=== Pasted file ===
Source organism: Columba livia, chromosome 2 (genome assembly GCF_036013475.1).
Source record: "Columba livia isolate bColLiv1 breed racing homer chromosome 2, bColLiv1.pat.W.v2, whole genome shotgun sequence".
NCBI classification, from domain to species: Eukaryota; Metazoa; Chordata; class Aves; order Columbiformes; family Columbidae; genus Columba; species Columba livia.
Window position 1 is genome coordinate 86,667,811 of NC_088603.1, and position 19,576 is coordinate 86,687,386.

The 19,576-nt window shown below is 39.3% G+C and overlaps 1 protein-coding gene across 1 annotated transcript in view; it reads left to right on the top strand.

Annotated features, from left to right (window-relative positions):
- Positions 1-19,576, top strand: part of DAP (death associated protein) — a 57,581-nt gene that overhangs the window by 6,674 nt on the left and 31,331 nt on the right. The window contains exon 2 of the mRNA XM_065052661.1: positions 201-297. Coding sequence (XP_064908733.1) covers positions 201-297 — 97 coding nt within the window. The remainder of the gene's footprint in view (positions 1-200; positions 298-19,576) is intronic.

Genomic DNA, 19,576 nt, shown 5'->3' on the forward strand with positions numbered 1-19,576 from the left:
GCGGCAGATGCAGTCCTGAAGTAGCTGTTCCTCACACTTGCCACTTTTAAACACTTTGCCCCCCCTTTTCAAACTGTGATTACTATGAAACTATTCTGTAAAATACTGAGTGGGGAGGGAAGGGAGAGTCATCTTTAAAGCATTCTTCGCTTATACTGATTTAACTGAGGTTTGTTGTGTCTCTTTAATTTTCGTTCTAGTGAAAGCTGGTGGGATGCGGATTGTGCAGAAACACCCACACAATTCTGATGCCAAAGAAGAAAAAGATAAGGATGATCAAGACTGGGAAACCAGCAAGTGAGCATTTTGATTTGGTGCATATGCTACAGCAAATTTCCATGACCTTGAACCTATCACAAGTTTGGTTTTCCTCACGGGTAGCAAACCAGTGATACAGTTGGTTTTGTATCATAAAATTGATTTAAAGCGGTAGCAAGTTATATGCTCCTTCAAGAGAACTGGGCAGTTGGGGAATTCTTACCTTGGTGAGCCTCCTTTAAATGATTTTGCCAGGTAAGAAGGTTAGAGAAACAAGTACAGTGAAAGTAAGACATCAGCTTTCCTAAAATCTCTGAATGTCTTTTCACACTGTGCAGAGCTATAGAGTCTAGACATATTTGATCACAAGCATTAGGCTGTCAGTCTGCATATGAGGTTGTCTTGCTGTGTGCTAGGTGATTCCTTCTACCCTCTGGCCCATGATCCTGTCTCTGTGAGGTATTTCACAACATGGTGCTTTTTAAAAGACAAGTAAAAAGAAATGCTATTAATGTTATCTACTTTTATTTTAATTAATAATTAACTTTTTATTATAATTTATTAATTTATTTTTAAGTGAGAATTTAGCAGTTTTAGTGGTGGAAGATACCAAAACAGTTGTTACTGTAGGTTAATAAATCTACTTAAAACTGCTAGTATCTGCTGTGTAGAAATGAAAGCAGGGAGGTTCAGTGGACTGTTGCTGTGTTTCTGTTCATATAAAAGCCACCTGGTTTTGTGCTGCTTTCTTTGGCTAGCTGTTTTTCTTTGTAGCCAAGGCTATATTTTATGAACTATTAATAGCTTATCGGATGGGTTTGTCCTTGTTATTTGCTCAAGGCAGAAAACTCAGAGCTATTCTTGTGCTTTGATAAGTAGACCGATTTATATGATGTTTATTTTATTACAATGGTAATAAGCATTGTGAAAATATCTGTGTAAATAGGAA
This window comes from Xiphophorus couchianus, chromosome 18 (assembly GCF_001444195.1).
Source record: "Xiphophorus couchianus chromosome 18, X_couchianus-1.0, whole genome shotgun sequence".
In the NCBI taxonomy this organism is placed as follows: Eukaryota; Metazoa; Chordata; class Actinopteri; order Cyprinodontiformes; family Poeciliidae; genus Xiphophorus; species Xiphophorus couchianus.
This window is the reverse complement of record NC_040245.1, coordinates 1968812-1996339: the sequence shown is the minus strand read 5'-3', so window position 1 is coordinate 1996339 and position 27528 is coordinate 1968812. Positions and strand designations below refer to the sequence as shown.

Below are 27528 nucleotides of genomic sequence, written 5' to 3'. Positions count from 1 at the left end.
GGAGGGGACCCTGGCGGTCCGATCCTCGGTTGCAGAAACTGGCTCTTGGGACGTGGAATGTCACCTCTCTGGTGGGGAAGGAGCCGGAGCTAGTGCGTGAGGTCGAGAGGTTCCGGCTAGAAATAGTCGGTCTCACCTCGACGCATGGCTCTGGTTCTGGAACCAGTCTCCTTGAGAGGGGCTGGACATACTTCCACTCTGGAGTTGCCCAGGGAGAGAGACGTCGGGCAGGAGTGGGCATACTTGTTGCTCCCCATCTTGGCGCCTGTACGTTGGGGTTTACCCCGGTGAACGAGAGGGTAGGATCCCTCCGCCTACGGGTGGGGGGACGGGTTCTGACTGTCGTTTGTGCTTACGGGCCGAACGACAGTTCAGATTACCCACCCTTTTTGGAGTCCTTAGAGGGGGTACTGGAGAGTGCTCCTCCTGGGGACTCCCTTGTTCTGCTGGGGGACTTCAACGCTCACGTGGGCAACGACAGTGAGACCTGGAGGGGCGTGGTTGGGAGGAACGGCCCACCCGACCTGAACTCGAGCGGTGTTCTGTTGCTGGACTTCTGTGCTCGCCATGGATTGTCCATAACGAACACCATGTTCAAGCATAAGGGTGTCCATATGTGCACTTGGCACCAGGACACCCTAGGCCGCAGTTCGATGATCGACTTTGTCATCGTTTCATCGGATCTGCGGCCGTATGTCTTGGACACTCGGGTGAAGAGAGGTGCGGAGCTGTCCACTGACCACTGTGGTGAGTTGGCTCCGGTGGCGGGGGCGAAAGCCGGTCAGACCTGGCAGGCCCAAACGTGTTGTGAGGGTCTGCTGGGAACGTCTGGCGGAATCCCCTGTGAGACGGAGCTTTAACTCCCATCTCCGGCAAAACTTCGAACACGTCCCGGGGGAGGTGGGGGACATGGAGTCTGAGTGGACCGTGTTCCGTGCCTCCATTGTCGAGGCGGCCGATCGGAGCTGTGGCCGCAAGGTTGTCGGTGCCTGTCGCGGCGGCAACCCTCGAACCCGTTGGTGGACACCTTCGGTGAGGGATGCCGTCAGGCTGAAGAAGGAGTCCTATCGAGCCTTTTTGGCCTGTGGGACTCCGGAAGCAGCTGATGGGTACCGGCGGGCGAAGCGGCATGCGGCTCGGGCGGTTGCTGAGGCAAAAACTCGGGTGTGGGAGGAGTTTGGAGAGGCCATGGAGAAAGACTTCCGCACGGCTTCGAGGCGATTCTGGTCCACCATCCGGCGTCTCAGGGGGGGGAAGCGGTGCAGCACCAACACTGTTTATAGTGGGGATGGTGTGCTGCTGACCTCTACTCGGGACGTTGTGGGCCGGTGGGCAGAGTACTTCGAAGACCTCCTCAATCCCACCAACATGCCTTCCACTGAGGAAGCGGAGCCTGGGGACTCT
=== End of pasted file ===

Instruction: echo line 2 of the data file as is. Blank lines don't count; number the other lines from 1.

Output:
Source record: "Columba livia isolate bColLiv1 breed racing homer chromosome 2, bColLiv1.pat.W.v2, whole genome shotgun sequence".